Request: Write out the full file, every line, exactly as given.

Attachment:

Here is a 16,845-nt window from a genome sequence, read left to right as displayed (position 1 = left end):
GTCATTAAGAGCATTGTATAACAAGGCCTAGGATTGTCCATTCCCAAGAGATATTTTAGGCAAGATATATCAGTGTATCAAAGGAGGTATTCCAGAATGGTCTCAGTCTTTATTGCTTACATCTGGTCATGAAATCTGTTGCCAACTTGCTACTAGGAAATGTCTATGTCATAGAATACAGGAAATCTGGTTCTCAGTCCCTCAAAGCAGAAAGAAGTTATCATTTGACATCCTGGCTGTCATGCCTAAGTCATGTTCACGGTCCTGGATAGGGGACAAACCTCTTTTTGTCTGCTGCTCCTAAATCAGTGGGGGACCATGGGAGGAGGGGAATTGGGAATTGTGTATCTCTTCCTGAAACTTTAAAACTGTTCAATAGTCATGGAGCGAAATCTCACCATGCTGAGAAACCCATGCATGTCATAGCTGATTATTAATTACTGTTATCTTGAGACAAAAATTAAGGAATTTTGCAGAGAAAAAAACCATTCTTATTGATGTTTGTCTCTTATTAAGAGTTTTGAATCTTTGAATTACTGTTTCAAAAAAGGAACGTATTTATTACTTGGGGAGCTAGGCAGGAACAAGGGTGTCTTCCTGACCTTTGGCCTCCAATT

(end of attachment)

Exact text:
Here is a 16,845-nt window from a genome sequence, read left to right as displayed (position 1 = left end):
GTCATTAAGAGCATTGTATAACAAGGCCTAGGATTGTCCATTCCCAAGAGATATTTTAGGCAAGATATATCAGTGTATCAAAGGAGGTATTCCAGAATGGTCTCAGTCTTTATTGCTTACATCTGGTCATGAAATCTGTTGCCAACTTGCTACTAGGAAATGTCTATGTCATAGAATACAGGAAATCTGGTTCTCAGTCCCTCAAAGCAGAAAGAAGTTATCATTTGACATCCTGGCTGTCATGCCTAAGTCATGTTCACGGTCCTGGATAGGGGACAAACCTCTTTTTGTCTGCTGCTCCTAAATCAGTGGGGGACCATGGGAGGAGGGGAATTGGGAATTGTGTATCTCTTCCTGAAACTTTAAAACTGTTCAATAGTCATGGAGCGAAATCTCACCATGCTGAGAAACCCATGCATGTCATAGCTGATTATTAATTACTGTTATCTTGAGACAAAAATTAAGGAATTTTGCAGAGAAAAAAACCATTCTTATTGATGTTTGTCTCTTATTAAGAGTTTTGAATCTTTGAATTACTGTTTCAAAAAAGGAACGTATTTATTACTTGGGGAGCTAGGCAGGAACAAGGGTGTCTTCCTGACCTTTGGCCTCCAATT